George Floyd and Racism in America: The Time is Now
By Lorenzo Jones
As cities across this country erupt in protest against the gruesome killing of George Floyd, it is important to remember that these protests aren’t just because of the killing of George Floyd. George Floyd’s murder was the straw that broke the camel’s back. And you don’t have to go back very far to see how – just look back at the last few months:
Say his name: Ahmaud Arbery.
Say her name: Breonna Taylor.
Say his name: George Floyd.
Another day, another Black person killed by police. And there are so many others, Black lives routinely struck down and snuffed out by the police. So many of those stories have not made the headlines. We could spend hours upon hours just going through the ritual of saying all their names.
Practically every day, in every city, in every state across this country, Black and Brown families are criminalized, targeted, attacked — be it by police, or white ladies with their dogs in the park, or by white supremacists waiting in their trucks, with guns — and by systemic racism, which shapes the policies of every municipality, every state, of the entire nation. As a nation we have not yet reckoned with this reality, with the history that produces this reality. We must reckon with it.
The gruesome killing of George Floyd is so devastating. The video, taken from the side of the building, shows the police putting Mr. Floyd in handcuffs, and reminds me why the police in Chicago tried to confiscate the Burger King security camera footage of the police killing of LaQuan McDonald. The police have been wantonly killing Black people for generations; what’s different now is that there are videos. But even camera recordings made in broad daylight by numerous witnesses aren’t enough to save Black people from being killed by the police.
We extend our deepest condolences to the family of George Floyd. To his community, we embrace you and your work to maintain the general peace while fighting for the system to be held accountable and the police involved to be prosecuted. We stand and take action in solidarity with you. We stand and take action in solidarity with the people across the country and world protesting in the streets.
And now that people have taken to the streets, against curfews and in the face of police violence and military action, more and more elected officials are standing up to address this moment. Take Connecticut Governor Ned Lamont and New York Governor Andrew Cuomo. Both rightfully expressed dismay at the killing of George Floyd and the systemic racism unmasked by his murder. But their righteous indignation over George Floyd’s death is a slap to the face. Neither of these executive officials have taken any meaningful action that conveys value and support for Black life and people who are disappeared by the systemic racism of mass criminalization and incarceration under their control. In the midst of the COVID-19 pandemic, they have done next to nothing to ensure the safety and lives of Black and Brown people incarcerated in CT and NY. Over the past two months both have been praised for being progressive, while ignoring the pleas from children, parents and spouses to release our families during a global pandemic.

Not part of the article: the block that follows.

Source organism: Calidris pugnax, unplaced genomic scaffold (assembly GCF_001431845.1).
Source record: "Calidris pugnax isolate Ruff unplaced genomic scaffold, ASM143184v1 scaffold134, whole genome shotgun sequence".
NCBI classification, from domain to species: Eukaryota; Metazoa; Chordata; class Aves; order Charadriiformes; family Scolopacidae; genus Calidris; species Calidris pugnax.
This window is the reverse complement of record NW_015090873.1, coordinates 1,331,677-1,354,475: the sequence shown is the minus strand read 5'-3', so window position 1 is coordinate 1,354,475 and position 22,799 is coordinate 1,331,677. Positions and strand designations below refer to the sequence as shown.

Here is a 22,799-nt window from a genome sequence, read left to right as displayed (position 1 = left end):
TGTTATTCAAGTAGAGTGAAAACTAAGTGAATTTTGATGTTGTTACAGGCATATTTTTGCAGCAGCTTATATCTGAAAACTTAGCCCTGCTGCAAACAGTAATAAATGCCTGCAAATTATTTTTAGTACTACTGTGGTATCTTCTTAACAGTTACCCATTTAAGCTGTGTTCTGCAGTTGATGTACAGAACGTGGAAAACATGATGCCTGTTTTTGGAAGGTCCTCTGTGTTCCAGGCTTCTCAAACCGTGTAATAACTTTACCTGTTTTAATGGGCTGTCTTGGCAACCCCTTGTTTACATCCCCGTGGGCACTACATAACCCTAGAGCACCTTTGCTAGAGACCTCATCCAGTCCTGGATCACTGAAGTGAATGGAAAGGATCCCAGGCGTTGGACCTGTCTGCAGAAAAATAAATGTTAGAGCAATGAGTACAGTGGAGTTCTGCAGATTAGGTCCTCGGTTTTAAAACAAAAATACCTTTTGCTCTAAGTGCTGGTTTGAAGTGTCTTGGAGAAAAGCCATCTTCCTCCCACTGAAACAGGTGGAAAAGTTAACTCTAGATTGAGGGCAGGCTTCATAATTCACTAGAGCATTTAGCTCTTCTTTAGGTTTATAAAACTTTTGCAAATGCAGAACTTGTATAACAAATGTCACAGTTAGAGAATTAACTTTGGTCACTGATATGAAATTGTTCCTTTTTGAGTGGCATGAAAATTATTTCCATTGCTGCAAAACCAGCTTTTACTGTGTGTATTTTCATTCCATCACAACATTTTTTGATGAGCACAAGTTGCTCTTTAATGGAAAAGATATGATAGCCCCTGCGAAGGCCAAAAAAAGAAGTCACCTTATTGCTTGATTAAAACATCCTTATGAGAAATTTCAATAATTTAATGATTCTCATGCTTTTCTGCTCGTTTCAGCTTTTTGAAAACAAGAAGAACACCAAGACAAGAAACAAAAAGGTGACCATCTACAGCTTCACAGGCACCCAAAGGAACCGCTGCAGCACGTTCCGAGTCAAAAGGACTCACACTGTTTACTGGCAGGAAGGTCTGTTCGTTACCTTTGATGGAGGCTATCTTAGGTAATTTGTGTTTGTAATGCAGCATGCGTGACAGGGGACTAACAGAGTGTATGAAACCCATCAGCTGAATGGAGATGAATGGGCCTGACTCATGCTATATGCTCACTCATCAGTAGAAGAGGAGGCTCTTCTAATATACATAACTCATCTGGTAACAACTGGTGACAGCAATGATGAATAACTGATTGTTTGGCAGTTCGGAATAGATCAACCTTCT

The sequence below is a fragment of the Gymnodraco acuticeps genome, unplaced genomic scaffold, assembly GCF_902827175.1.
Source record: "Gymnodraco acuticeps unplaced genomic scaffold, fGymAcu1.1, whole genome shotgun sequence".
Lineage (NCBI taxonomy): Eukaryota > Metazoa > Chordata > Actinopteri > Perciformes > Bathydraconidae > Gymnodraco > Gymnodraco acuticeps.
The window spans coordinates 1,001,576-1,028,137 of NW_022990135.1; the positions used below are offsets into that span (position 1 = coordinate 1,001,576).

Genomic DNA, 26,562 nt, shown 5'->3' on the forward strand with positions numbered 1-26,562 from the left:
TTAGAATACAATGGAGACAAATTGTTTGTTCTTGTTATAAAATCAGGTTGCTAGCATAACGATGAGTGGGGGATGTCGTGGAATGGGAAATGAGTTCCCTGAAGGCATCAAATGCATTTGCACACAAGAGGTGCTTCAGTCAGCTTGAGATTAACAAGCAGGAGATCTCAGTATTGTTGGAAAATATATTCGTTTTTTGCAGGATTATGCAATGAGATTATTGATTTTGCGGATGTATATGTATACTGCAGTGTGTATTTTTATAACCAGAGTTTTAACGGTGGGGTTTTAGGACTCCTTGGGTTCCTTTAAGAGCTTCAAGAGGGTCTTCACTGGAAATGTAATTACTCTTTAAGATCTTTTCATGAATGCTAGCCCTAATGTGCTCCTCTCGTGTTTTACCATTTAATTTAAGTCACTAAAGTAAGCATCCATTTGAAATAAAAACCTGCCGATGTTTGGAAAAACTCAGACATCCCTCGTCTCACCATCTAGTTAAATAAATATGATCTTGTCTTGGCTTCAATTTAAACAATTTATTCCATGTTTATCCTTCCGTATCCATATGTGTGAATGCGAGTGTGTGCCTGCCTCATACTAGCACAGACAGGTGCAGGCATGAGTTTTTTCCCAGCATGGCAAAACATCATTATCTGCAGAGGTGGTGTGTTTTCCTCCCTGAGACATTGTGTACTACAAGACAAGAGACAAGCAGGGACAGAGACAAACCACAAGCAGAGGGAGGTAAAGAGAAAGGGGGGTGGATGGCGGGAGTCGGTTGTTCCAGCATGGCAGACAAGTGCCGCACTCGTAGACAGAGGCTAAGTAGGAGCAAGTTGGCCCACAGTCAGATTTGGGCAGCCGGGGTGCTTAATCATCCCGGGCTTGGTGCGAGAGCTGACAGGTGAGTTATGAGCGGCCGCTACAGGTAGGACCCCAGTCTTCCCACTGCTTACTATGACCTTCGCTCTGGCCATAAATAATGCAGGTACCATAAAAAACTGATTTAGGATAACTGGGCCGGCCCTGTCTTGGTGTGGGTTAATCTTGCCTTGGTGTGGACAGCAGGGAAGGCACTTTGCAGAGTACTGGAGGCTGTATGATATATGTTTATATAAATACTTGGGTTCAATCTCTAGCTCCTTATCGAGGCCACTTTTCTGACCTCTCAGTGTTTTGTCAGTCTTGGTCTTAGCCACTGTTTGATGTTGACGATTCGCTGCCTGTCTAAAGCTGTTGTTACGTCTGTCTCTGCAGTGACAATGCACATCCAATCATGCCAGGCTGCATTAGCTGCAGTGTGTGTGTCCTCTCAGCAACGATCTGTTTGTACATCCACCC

Worse, Governor Cuomo succeeded in rolling back bail reform this year, passing a law to lock up more people – Black and Brown people — in local jails. And Gov. Lamont’s cheap call for more diversity in the criminal legal system, as a response to the killing of George Floyd, while simultaneously refusing to talk with the Black and Brown people targeted and impacted by those systems, just underscores how little he cares to understand the problem of racism in the criminal legal system.
The time to act has passed. It is time to DO. We will continue our organizing in Connecticut, New York and beyond to end mass incarceration and the drug war. We will hold elected officials accountable, especially those, like Cuomo and Lamont, who are expressing dismay at the murder of George Floyd but have yet to use their power to change the material conditions of systemic racism that lead to such deaths. Decarcerate now. Defund the police now. Pass laws to hold the police accountable, now. Invest in housing, education, healthcare, jobs, now. Support Black lives and a future where we can all live, now.
Lorenzo Jones is co-founder and co-executive director of the Katal Center for Health, Equity, and Justice.
Artwork by Chiderah Nwosu